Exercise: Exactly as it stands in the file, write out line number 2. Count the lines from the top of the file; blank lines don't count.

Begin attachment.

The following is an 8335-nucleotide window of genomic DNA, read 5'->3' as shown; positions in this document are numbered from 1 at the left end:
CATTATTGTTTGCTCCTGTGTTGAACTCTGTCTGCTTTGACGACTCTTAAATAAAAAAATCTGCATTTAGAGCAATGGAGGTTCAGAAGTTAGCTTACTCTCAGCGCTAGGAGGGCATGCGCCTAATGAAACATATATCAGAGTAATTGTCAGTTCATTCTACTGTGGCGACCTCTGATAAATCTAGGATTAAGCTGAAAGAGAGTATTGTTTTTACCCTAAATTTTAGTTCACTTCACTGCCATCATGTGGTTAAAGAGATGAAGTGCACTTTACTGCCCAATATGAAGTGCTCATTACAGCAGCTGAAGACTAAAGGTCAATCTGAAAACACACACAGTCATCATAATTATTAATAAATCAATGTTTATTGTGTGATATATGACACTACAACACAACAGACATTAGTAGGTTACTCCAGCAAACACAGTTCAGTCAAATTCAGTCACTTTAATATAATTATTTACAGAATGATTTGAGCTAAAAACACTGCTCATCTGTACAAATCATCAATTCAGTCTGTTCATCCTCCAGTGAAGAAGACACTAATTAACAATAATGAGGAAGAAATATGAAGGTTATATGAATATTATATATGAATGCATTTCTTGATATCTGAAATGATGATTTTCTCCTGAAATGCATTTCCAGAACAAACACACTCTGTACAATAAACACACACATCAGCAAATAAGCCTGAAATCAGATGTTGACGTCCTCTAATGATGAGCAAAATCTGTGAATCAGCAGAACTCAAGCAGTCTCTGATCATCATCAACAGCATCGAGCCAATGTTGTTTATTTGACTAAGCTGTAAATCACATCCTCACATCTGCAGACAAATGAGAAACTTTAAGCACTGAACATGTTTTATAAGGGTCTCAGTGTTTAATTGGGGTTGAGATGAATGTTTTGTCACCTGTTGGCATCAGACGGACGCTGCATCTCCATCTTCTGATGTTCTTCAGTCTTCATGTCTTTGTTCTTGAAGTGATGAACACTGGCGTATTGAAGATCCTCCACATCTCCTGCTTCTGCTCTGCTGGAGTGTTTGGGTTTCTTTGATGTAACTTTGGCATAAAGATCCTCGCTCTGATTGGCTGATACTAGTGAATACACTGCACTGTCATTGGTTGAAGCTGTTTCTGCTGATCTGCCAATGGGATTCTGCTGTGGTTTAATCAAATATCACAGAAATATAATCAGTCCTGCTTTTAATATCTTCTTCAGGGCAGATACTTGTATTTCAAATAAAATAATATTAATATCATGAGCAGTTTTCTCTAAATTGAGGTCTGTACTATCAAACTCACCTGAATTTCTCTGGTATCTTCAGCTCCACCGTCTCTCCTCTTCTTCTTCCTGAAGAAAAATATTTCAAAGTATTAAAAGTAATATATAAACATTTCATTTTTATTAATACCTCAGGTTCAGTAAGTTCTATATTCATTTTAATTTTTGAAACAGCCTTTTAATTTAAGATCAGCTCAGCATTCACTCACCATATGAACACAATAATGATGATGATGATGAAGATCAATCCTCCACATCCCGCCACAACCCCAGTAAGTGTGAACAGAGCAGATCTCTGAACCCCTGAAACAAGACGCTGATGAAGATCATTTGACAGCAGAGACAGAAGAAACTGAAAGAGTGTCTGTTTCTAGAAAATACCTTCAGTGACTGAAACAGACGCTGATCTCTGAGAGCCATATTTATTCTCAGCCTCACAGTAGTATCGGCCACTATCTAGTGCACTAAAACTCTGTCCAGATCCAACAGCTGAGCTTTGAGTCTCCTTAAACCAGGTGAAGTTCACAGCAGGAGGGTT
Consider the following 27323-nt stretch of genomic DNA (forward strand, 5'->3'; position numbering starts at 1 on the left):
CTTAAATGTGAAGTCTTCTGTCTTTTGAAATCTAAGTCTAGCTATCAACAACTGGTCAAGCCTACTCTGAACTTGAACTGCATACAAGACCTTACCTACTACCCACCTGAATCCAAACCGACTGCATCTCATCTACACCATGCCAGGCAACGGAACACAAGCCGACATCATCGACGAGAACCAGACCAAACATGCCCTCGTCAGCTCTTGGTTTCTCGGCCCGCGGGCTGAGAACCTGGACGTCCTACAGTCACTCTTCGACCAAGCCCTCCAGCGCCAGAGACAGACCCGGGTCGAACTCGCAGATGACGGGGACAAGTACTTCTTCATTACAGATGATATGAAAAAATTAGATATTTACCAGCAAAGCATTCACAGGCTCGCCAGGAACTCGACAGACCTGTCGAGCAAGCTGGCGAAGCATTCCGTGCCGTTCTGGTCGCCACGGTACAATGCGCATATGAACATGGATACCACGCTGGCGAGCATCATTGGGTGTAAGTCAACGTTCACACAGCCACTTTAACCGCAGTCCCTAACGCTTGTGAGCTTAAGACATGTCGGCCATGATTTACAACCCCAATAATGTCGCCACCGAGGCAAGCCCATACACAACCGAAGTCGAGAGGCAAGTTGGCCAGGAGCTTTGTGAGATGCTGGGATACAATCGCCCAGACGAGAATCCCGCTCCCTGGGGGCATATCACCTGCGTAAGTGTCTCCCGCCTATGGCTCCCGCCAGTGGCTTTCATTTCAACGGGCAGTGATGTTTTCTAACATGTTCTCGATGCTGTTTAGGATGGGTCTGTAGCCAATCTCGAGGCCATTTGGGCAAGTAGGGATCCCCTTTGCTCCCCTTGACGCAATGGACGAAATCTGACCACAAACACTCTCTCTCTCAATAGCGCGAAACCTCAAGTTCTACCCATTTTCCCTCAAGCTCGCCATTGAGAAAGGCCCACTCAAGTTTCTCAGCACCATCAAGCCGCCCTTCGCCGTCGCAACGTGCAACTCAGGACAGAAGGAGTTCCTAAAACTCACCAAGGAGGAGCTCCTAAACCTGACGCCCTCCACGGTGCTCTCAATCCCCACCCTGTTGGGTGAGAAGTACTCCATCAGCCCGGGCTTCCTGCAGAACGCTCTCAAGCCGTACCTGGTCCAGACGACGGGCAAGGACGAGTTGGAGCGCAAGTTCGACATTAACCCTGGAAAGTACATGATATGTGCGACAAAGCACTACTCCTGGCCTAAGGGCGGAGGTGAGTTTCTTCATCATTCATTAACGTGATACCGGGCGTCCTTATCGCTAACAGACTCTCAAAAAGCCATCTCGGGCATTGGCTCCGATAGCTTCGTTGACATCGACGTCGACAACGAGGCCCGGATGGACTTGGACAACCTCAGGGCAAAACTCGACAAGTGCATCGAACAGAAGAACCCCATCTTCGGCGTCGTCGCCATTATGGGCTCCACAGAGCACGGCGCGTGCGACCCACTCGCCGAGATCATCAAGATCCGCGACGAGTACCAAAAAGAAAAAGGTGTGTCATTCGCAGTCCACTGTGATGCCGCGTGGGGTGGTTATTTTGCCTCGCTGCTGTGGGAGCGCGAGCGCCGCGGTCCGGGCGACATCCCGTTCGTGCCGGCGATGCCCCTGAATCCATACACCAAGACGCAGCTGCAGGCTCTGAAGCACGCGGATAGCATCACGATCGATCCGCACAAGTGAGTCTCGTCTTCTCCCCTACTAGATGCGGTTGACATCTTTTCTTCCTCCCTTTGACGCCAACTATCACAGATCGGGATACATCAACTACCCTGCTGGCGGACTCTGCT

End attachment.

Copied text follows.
CATTATTGTTTGCTCCTGTGTTGAACTCTGTCTGCTTTGACGACTCTTAAATAAAAAAATCTGCATTTAGAGCAATGGAGGTTCAGAAGTTAGCTTACTCTCAGCGCTAGGAGGGCATGCGCCTAATGAAACATATATCAGAGTAATTGTCAGTTCATTCTACTGTGGCGACCTCTGATAAATCTAGGATTAAGCTGAAAGAGAGTATTGTTTTTACCCTAAATTTTAGTTCACTTCACTGCCATCATGTGGTTAAAGAGATGAAGTGCACTTTACTGCCCAATATGAAGTGCTCATTACAGCAGCTGAAGACTAAAGGTCAATCTGAAAACACACACAGTCATCATAATTATTAATAAATCAATGTTTATTGTGTGATATATGACACTACAACACAACAGACATTAGTAGGTTACTCCAGCAAACACAGTTCAGTCAAATTCAGTCACTTTAATATAATTATTTACAGAATGATTTGAGCTAAAAACACTGCTCATCTGTACAAATCATCAATTCAGTCTGTTCATCCTCCAGTGAAGAAGACACTAATTAACAATAATGAGGAAGAAATATGAAGGTTATATGAATATTATATATGAATGCATTTCTTGATATCTGAAATGATGATTTTCTCCTGAAATGCATTTCCAGAACAAACACACTCTGTACAATAAACACACACATCAGCAAATAAGCCTGAAATCAGATGTTGACGTCCTCTAATGATGAGCAAAATCTGTGAATCAGCAGAACTCAAGCAGTCTCTGATCATCATCAACAGCATCGAGCCAATGTTGTTTATTTGACTAAGCTGTAAATCACATCCTCACATCTGCAGACAAATGAGAAACTTTAAGCACTGAACATGTTTTATAAGGGTCTCAGTGTTTAATTGGGGTTGAGATGAATGTTTTGTCACCTGTTGGCATCAGACGGACGCTGCATCTCCATCTTCTGATGTTCTTCAGTCTTCATGTCTTTGTTCTTGAAGTGATGAACACTGGCGTATTGAAGATCCTCCACATCTCCTGCTTCTGCTCTGCTGGAGTGTTTGGGTTTCTTTGATGTAACTTTGGCATAAAGATCCTCGCTCTGATTGGCTGATACTAGTGAATACACTGCACTGTCATTGGTTGAAGCTGTTTCTGCTGATCTGCCAATGGGATTCTGCTGTGGTTTAATCAAATATCACAGAAATATAATCAGTCCTGCTTTTAATATCTTCTTCAGGGCAGATACTTGTATTTCAAATAAAATAATATTAATATCATGAGCAGTTTTCTCTAAATTGAGGTCTGTACTATCAAACTCACCTGAATTTCTCTGGTATCTTCAGCTCCACCGTCTCTCCTCTTCTTCTTCCTGAAGAAAAATATTTCAAAGTATTAAAAGTAATATATAAACATTTCATTTTTATTAATACCTCAGGTTCAGTAAGTTCTATATTCATTTTAATTTTTGAAACAGCCTTTTAATTTAAGATCAGCTCAGCATTCACTCACCATATGAACACAATAATGATGATGATGATGAAGATCAATCCTCCACATCCCGCCACAACCCCAGTAAGTGTGAACAGAGCAGATCTCTGAACCCCTGAAACAAGACGCTGATGAAGATCATTTGACAGCAGAGACAGAAGAAACTGAAAGAGTGTCTGTTTCTAGAAAATACCTTCAGTGACTGAAACAGACGCTGATCTCTGAGAGCCATATTTATTCTCAGCCTCACAGTAGTATCGGCCACTATCTAGTGCACTAAAACTCTGTCCAGATCCAACAGCTGAGCTTTGAGTCTCCTTAAACCAGGTGAAGTTCACAGCAGGAGGGTT